In the meanwhile the Sri Lankan board happily pocketed a profit of $2.2 million and already contemplating a new system for next year to overcome the glitch this year. It won’t be a big surprise to see the boards who just a year ago couldn’t afford to pay for their players jumping into risk-taking league affair crumble drastically.
Why IPL is different?

The BCCI is no saint in organising IPL supposedly referred as ‘cash-rich T20 League’. It has been raking in the moolah from television broadcasting to selling every inch of ad space and it has managed to do so successfully. Yet the Indian glam-sham tournament enjoys certain natural advantage over others which differentiates itself from those who went about blindly copying the league. The ‘brand IPL’ includes Bollywood + cricket — a cocky mix which can attract audience from any corner of the country. The audience itself so huge that the returns for the board is so huge that even during off seasons like the one after the world cup win doesn’t deter it from moving ahead. The franchises though aren’t doing great but there is a scope for improvement. In comparison, an SLPL, BPL or Caribbean Premier League (CPL) comes nowhere close to achieving a similar quotient.

Surprisingly, T20 leagues are played in as many as 15 countries. The T20 structure in many other countries hasn’t crashed or finds itself in so much trouble as these leagues in sub-continent appear to be. The HRV Cup in New Zealand started in 2005-06 — earlier than IPL — has sustained. Even the Faysal Bank T20 in Pakistan has been around for nine years. In fact Pakistan Cricket Board (PCB) appeared to be enthusiastic about launching the Pakistan Super League on the lines of the IPL replacing the nine-year old league. The greed for raking money has surely messed up the intentions of the board. This in turn has posed another problem that is the career of players who carved out their skills just to suit the format.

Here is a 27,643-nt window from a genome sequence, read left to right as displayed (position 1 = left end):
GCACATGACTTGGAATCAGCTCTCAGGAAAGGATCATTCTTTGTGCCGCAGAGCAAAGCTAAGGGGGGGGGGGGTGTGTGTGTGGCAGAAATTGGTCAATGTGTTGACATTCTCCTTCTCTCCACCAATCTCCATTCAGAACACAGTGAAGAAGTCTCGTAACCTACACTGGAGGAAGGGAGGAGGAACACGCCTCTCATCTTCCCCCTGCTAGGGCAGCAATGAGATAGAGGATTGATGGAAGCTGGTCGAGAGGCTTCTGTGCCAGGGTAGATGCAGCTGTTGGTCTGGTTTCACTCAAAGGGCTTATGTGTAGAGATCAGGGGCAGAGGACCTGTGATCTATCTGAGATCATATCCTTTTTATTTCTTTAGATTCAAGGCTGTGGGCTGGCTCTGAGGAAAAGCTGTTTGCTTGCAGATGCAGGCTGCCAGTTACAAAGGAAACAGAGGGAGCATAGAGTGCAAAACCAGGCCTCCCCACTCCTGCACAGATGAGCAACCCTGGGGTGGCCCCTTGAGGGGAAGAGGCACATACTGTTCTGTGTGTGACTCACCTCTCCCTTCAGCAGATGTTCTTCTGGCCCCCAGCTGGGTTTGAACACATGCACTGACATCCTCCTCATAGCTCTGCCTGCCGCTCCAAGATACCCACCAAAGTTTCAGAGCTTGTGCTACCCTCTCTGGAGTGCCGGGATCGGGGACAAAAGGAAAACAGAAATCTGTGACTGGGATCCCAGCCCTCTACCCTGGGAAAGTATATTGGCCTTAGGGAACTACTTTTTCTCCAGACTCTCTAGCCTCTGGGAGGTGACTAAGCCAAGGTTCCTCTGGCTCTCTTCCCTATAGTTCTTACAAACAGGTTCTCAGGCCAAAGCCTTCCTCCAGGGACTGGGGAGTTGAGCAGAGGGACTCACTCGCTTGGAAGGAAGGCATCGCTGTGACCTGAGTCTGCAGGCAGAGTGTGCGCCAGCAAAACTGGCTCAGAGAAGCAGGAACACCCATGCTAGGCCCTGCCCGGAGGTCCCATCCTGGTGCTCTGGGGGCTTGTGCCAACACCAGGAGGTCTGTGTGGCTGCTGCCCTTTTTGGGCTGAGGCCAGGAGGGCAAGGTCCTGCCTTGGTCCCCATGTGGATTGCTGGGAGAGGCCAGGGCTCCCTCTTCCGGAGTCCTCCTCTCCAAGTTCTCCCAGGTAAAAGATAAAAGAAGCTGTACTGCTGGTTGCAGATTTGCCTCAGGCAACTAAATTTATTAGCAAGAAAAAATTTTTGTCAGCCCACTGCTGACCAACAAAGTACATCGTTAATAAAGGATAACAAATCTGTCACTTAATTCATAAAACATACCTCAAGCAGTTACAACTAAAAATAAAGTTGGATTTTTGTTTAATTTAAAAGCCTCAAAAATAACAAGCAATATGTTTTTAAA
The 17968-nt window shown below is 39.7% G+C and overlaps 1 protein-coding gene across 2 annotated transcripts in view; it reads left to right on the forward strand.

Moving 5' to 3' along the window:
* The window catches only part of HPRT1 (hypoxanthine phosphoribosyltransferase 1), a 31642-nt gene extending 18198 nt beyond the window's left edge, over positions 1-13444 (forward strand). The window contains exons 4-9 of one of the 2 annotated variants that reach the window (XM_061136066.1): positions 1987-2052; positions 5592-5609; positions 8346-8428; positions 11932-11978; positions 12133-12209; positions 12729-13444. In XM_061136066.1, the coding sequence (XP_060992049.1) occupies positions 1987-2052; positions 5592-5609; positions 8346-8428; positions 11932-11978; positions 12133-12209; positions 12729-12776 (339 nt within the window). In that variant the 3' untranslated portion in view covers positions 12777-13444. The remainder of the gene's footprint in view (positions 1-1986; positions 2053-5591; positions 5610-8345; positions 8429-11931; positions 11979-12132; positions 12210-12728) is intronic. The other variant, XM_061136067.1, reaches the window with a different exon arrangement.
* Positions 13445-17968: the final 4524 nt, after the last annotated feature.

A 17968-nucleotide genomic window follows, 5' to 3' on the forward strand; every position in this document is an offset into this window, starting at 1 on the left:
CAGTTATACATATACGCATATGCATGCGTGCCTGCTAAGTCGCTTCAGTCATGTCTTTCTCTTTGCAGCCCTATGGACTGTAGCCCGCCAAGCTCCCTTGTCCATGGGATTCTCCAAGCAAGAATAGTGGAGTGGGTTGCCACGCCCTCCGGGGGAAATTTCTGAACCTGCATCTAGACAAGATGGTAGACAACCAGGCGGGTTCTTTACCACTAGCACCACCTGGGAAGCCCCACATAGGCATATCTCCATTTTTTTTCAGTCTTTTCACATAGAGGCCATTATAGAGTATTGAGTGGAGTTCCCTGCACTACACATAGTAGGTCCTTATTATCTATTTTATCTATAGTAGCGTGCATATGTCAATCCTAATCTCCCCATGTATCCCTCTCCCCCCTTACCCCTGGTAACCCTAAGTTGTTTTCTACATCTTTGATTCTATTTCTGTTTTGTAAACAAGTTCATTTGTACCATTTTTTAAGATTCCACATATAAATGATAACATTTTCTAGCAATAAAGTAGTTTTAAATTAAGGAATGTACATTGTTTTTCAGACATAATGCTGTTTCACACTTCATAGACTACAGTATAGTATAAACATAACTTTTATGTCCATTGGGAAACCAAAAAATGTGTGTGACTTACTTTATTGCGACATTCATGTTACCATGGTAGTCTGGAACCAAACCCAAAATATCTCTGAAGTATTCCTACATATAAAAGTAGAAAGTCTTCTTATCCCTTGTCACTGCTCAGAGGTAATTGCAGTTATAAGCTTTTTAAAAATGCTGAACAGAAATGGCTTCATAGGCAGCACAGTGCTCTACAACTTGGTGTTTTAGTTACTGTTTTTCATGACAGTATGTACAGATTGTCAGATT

What happens next?

During his exile from the national team, Chris Gayle showed that an alternative option is out there by playing the T20 leagues. Undoubtedly one of the most valuable players in the format automatically served as a role-model for others to follow. As these leagues crumble, those so-called T20 specialists too will find it tough to sustain for longer time. Thus from a flawed economic model we have reached a stage where the career of players too is at stake.

T20 format is not a devil as it is made out to be. Test and ODI survived together; so can T20 in the longer run if the basic essence of the format is respected rather than over-exploit it for quick gains. Moreover, cricket boards around the world need to understand that the format is entertaining and if managed in small proportions can help them sustain in the longer run rather than make a one-time fortune and shut the shop.

(Abhijit Banare is a reporter at CricketCountry. He is an avid quizzer and loves to analyse and dig out interesting facts which allows him to learn something new every day. Apart from cricket he also likes to keep a sharp eye on Indian politics, and can be followed on Twitter and blog)